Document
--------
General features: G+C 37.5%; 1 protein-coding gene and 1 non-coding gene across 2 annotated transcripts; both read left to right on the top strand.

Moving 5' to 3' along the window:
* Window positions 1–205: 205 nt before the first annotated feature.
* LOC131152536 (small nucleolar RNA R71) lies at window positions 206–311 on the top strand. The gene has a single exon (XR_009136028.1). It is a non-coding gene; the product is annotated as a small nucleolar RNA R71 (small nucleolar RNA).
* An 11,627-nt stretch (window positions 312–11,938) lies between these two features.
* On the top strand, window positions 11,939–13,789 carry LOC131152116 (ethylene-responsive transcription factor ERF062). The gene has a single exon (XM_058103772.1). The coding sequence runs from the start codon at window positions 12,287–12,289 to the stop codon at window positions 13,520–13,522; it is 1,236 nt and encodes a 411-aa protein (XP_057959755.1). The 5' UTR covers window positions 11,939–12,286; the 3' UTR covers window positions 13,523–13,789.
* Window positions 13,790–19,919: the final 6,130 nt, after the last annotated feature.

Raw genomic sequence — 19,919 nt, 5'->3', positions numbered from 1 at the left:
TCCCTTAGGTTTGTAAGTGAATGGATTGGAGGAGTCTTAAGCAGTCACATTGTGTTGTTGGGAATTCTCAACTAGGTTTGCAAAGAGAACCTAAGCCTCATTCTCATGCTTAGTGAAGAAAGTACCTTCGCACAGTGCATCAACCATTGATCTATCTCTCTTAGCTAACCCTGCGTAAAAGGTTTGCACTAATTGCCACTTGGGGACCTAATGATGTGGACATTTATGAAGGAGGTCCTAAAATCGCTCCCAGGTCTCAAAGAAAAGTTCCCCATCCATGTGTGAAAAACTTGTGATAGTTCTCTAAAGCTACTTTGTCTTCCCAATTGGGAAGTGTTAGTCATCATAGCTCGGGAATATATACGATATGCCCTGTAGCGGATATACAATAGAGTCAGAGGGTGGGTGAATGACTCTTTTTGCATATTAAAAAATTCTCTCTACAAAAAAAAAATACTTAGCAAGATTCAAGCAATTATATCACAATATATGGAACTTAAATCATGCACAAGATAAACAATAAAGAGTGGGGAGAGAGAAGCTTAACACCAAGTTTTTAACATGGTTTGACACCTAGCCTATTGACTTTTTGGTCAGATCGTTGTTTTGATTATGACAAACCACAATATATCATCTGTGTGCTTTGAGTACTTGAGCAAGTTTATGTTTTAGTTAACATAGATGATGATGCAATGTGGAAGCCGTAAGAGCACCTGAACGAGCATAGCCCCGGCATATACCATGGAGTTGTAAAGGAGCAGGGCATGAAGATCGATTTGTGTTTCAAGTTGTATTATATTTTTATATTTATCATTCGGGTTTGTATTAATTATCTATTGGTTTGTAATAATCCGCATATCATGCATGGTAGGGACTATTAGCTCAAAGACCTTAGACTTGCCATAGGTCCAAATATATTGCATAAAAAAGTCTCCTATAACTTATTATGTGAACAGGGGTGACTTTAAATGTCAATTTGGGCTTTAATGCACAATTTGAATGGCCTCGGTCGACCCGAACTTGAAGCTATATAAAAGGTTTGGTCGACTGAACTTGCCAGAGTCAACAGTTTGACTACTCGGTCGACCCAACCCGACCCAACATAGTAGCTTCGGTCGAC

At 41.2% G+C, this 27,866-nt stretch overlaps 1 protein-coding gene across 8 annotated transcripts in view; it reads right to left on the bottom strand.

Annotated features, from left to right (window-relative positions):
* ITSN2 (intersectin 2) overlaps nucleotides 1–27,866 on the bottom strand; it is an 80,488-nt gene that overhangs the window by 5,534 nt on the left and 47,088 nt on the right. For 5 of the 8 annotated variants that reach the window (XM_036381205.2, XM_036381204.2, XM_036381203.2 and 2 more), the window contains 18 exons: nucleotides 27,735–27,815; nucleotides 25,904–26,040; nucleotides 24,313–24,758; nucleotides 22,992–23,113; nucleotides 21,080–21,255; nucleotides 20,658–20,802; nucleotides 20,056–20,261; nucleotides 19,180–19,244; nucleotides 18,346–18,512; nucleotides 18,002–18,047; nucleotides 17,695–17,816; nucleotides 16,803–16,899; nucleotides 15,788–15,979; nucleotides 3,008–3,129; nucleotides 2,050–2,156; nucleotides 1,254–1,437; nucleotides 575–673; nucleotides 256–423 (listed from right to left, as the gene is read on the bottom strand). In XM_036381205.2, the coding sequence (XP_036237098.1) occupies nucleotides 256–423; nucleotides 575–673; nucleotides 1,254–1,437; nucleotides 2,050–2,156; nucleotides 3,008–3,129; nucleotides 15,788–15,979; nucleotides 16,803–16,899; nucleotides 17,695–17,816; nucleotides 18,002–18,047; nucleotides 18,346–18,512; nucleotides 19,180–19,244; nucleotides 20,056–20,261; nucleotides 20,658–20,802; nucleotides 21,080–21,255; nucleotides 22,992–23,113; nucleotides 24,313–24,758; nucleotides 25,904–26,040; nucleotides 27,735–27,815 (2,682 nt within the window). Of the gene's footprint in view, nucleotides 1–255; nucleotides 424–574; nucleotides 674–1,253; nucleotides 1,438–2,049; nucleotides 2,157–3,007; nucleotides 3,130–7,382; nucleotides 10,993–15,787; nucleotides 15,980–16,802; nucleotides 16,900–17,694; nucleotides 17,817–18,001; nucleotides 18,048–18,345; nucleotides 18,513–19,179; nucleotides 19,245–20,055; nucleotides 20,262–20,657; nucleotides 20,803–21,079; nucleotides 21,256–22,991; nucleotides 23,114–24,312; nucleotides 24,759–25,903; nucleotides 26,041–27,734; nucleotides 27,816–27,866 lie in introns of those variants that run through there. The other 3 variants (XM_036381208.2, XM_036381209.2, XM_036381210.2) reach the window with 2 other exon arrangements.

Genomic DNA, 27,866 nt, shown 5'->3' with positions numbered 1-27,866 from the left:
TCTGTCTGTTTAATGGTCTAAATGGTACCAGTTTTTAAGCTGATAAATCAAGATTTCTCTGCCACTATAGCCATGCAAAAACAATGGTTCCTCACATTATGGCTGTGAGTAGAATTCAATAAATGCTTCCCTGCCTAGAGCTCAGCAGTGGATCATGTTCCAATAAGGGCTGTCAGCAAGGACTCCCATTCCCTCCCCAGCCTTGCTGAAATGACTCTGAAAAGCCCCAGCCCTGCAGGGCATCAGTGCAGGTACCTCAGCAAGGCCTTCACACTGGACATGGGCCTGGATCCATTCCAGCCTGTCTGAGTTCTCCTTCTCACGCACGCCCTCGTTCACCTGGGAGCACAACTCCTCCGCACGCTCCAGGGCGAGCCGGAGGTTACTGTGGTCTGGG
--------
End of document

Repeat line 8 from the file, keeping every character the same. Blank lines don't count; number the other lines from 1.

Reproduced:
Raw genomic sequence — 19,919 nt, 5'->3', positions numbered from 1 at the left: